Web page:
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With special deliveries,
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new customers

Staff writer

North County Times

On a recent Wednesday evening Jessica Agee drove up to Poway's Outback Steakhouse in her BMW.Inside the packed restaurant, several parties were waiting to be seated. It could be nearly an hour before they actually started eating dinner.But not for Agee.

As the Poway woman sat comfortably in her car, talking on her cell phone, Outback employee Lindsay Crabb brought two chicken dinners out to the car parked in one of three spots marked "Curbside Take-away." Within minutes, Agee had paid Crabb for her order and was headed back home to enjoy it.

Phil Beukema, proprietor of the Poway restaurant, said about 300 people a week use his Curbside Take-away program. At $10 to $15 a dinner, he said, it brings in an additional several thousand dollars a week. "People want high-quality food ---- at home," Beukema explained. The restaurant industry is taking notice of a new shift in consumer habits. Though the demand for takeout food remains strong, the takeout crowd is looking for more than just pizza and fast-food burgers. And the industry is changing to serve their needs. Recently, 88 county restaurants, such as Bruno's II Italian Restaurant in Oceanside, have signed up with, where customers can view a menu and order to-go meals on-line. A few restaurants even offer delivery for a minimum order.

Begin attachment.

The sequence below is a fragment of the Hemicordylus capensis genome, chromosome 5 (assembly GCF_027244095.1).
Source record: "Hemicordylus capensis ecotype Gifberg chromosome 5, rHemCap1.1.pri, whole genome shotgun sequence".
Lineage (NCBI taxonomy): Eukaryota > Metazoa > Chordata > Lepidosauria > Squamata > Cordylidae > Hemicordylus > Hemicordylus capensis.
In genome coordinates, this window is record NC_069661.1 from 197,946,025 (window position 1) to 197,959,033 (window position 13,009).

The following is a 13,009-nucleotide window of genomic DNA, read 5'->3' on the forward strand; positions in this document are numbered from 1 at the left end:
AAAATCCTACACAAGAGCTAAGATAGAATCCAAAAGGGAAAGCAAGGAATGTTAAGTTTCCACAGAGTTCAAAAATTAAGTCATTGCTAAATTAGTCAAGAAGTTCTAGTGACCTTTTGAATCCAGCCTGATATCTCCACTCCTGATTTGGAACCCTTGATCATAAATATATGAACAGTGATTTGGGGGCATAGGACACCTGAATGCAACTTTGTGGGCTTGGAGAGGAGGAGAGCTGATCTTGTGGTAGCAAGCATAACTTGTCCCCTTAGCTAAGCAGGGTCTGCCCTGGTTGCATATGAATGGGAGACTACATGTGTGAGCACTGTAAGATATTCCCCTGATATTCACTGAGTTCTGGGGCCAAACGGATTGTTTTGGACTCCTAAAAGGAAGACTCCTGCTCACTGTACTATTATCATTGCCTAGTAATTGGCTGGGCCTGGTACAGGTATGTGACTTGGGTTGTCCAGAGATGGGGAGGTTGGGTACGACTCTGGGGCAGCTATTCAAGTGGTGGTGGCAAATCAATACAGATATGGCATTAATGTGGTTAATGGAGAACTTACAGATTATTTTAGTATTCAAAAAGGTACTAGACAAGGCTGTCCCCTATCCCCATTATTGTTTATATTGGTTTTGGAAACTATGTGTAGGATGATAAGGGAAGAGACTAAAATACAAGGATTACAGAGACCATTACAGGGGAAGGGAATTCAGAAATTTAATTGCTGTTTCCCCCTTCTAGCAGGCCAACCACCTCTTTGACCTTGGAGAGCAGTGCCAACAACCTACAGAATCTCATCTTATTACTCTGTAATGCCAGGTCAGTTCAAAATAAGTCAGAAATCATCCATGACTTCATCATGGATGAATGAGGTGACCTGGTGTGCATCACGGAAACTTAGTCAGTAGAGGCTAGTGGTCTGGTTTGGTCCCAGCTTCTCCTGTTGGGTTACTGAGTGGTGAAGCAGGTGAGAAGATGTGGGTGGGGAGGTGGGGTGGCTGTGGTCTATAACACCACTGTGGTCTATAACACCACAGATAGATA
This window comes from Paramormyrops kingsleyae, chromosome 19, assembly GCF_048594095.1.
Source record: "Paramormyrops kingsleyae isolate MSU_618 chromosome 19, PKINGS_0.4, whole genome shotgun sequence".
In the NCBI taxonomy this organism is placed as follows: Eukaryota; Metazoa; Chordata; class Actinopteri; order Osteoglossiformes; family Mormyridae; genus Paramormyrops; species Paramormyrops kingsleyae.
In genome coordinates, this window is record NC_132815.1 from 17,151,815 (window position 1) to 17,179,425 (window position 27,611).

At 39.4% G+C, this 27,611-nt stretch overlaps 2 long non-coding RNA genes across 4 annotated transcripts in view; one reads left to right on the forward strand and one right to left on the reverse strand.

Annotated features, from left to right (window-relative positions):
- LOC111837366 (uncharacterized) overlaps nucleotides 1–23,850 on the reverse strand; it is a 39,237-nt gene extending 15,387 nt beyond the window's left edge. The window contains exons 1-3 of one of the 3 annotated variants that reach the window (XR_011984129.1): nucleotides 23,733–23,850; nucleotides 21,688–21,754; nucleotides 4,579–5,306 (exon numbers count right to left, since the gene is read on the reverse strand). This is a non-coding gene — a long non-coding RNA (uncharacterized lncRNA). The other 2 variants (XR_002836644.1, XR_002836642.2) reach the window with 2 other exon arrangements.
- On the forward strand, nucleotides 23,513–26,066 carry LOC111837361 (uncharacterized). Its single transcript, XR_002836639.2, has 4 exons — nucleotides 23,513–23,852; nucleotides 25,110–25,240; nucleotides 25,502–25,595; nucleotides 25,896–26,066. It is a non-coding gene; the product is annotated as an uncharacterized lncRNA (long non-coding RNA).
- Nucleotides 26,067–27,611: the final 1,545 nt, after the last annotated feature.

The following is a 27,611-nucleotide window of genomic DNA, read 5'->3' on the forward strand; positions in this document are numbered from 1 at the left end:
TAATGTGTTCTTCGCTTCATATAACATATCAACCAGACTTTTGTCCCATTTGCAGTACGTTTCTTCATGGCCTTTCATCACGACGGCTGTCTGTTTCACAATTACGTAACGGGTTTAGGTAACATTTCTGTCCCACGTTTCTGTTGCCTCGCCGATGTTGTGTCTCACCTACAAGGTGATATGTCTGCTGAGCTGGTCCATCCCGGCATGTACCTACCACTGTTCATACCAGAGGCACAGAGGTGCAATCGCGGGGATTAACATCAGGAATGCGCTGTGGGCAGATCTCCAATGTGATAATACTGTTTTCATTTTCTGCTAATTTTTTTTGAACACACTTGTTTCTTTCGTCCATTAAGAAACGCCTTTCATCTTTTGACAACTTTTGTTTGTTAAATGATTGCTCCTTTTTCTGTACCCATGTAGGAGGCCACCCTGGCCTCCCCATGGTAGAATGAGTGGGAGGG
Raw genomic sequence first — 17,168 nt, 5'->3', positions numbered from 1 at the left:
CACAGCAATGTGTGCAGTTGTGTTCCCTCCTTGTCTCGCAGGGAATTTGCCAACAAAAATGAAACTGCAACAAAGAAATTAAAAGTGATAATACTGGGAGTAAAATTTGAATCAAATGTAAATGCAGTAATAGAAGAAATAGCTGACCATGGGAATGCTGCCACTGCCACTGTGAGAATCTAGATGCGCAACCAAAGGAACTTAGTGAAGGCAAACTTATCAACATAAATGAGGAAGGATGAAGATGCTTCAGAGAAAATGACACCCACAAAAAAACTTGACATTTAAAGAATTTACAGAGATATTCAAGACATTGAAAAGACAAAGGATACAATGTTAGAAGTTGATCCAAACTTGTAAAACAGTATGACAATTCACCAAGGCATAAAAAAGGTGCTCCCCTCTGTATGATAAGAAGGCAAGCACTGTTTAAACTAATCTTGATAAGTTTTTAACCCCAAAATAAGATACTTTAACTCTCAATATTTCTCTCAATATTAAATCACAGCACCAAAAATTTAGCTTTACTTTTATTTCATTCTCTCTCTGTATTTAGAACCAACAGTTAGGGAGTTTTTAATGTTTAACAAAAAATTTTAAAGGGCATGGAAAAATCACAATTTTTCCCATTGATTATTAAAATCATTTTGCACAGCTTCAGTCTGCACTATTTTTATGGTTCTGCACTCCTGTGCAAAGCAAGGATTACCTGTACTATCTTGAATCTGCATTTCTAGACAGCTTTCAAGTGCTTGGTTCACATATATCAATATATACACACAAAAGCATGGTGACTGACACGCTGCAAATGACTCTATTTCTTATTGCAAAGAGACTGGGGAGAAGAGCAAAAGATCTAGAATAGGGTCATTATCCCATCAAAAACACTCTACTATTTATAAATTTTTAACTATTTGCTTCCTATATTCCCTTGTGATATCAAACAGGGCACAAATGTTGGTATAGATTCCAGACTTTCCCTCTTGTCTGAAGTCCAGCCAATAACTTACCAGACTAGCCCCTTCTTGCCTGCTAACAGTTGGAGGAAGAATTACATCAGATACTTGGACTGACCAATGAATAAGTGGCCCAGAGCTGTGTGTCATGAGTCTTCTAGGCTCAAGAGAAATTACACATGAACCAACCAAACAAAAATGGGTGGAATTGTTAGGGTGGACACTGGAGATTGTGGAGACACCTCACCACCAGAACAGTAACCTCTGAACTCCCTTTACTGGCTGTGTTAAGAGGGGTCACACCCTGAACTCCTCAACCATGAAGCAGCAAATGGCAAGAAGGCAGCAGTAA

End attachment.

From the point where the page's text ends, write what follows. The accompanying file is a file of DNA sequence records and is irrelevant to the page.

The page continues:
In Solana Beach, the 10-year-old Mobile Waiter offers a delivery service for client restaurants. Drivers bring customers food from 180 county sit-down restaurants, such as Chili's, Tony Roma's and El Torito. The cost is $4.75 to deliver dinner and $6 for lunch, with a minimum purchase of $15. Mobile Waiter, which serves much of San Diego County, feeds 3,000 to 5,000 people a day, said J.D. Gigante, director of marketing for the home-grown business. Takeout appetite growing So why are so many people eating restaurant food at home? "Hard-working individuals are looking for ways to make their lives a little easier," said Steven C. Anderson, president and chief executive officer of the National Restaurant Association, in a statement. "Table-service restaurants are responding by providing high-quality meals in a convenient manner. Ordering takeout or delivery instead of cooking allows people to spend more time with family and friends, and less time in the kitchen after a long day."

Takeout has increased over the past two years for more than half of casual-dining sit-down restaurants, according to the National Restaurant Association's "Table-service Trends 2000" survey, released in July. The survey found that almost one out of four adults is ordering more takeout than in the two years before. And the younger the adult, the higher the preference for enjoying their nice meal away from the crowded restaurant. More than one-third of adults ages 18 to 24, and nearly that many 25- to 34-year-olds, said they are ordering more takeout. Though the prices are higher than, say, a burger and fries ordered at the drive-through, the quality of food is worth the cost, reported nearly two-thirds of adults in the survey.